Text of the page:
Friday, June 21, 2013

Bullard Blasts Bernanke & Co.
James Bullard (FRB-SL) serves as a voting member of the FOMC this year. He was one of the two dissenters at the latest meeting of the FOMC on June 18-19. According to the FOMC statement released on June 19, he “believed that the Committee should signal more strongly its willingness to defend its inflation goal in light of recent low inflation readings.” Today, in a news release, he scathingly criticizes the decisions taken at the latest meeting:
In his view, the Committee should have more strongly signaled its willingness to defend its inflation target of 2 percent in light of recent low inflation readings. Inflation in the U.S. has surprised on the downside during 2013. Measured as the percent change from one year earlier, the personal consumption expenditures (PCE) headline inflation rate is running below 1 percent, and the PCE core inflation rate is close to 1 percent. President Bullard believes that to maintain credibility, the Committee must defend its inflation target when inflation is below target as well as when it is above target.
He then questions the committee’s judgment in explicitly specifying the Fed’s exit strategy from QE:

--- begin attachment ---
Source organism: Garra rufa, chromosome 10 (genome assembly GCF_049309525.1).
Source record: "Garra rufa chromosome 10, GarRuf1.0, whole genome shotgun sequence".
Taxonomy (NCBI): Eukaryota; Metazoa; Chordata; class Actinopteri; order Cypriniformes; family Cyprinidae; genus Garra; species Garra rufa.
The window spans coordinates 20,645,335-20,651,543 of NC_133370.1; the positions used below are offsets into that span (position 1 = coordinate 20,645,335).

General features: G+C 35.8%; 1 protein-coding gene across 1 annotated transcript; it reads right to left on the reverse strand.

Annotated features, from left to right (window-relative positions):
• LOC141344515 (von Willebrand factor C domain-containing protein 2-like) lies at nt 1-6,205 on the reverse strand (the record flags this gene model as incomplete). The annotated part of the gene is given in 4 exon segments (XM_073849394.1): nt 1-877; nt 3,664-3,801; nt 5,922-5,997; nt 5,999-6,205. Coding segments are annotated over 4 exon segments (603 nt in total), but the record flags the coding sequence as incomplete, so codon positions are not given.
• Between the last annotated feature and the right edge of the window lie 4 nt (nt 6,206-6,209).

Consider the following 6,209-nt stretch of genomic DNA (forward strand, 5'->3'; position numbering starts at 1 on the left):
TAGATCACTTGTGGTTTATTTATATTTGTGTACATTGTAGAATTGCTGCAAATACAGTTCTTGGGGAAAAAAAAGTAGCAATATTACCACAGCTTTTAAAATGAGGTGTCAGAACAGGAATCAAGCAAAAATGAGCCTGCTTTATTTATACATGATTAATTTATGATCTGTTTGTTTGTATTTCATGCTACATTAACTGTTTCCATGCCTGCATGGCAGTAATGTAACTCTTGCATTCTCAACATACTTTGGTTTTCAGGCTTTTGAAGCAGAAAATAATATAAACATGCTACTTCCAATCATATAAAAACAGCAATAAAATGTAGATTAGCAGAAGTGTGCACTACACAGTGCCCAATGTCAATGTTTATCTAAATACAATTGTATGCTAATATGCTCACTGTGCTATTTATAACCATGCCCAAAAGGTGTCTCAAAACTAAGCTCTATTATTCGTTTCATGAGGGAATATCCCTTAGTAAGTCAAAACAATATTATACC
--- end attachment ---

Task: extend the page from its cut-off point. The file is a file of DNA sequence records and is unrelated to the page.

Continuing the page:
President Bullard also felt that the Committee’s decision to authorize the Chairman to lay out a more elaborate plan for reducing the pace of asset purchases was inappropriately timed. The Committee was, through the Summary of Economic Projections process, marking down its assessment of both real GDP growth and inflation for 2013, and yet simultaneously announcing that less accommodative policy may be in store. President Bullard felt that a more prudent approach would be to wait for more tangible signs that the economy was strengthening and that inflation was on a path to return toward target before making such an announcement.
He strongly objects to “the Committee’s decision to authorize the Chairman to make an announcement of an approximate timeline for reducing” QE. In his opinion: “Policy actions should be undertaken to meet policy objectives, not calendar objectives.”

He didn’t resign in protest, but rather “he does feel that the Committee can conduct an appropriate and effective monetary policy going forward, and he looks forward to working with his colleagues to achieve this outcome.”

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